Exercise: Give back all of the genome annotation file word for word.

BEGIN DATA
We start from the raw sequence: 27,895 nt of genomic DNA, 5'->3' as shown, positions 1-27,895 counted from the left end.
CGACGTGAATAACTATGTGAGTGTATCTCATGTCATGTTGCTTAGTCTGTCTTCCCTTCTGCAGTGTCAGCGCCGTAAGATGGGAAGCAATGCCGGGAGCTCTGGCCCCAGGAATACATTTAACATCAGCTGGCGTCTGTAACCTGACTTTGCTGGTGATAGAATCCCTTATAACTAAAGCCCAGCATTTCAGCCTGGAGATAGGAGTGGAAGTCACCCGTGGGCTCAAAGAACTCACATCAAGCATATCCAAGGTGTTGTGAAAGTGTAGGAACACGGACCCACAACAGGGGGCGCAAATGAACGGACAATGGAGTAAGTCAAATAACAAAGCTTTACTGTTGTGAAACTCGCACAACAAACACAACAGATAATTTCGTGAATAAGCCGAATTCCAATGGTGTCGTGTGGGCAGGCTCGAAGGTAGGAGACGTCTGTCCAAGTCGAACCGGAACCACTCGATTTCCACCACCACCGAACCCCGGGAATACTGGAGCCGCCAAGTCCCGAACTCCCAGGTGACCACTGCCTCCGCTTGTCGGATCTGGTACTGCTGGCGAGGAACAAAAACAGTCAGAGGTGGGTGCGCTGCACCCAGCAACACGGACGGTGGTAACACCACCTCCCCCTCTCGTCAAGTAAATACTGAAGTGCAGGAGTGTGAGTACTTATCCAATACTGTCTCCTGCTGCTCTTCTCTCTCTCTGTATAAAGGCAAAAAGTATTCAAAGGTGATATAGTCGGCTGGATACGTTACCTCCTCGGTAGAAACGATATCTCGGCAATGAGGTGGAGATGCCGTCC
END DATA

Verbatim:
We start from the raw sequence: 27,895 nt of genomic DNA, 5'->3' as shown, positions 1-27,895 counted from the left end.
CGACGTGAATAACTATGTGAGTGTATCTCATGTCATGTTGCTTAGTCTGTCTTCCCTTCTGCAGTGTCAGCGCCGTAAGATGGGAAGCAATGCCGGGAGCTCTGGCCCCAGGAATACATTTAACATCAGCTGGCGTCTGTAACCTGACTTTGCTGGTGATAGAATCCCTTATAACTAAAGCCCAGCATTTCAGCCTGGAGATAGGAGTGGAAGTCACCCGTGGGCTCAAAGAACTCACATCAAGCATATCCAAGGTGTTGTGAAAGTGTAGGAACACGGACCCACAACAGGGGGCGCAAATGAACGGACAATGGAGTAAGTCAAATAACAAAGCTTTACTGTTGTGAAACTCGCACAACAAACACAACAGATAATTTCGTGAATAAGCCGAATTCCAATGGTGTCGTGTGGGCAGGCTCGAAGGTAGGAGACGTCTGTCCAAGTCGAACCGGAACCACTCGATTTCCACCACCACCGAACCCCGGGAATACTGGAGCCGCCAAGTCCCGAACTCCCAGGTGACCACTGCCTCCGCTTGTCGGATCTGGTACTGCTGGCGAGGAACAAAAACAGTCAGAGGTGGGTGCGCTGCACCCAGCAACACGGACGGTGGTAACACCACCTCCCCCTCTCGTCAAGTAAATACTGAAGTGCAGGAGTGTGAGTACTTATCCAATACTGTCTCCTGCTGCTCTTCTCTCTCTCTGTATAAAGGCAAAAAGTATTCAAAGGTGATATAGTCGGCTGGATACGTTACCTCCTCGGTAGAAACGATATCTCGGCAATGAGGTGGAGATGCCGTCC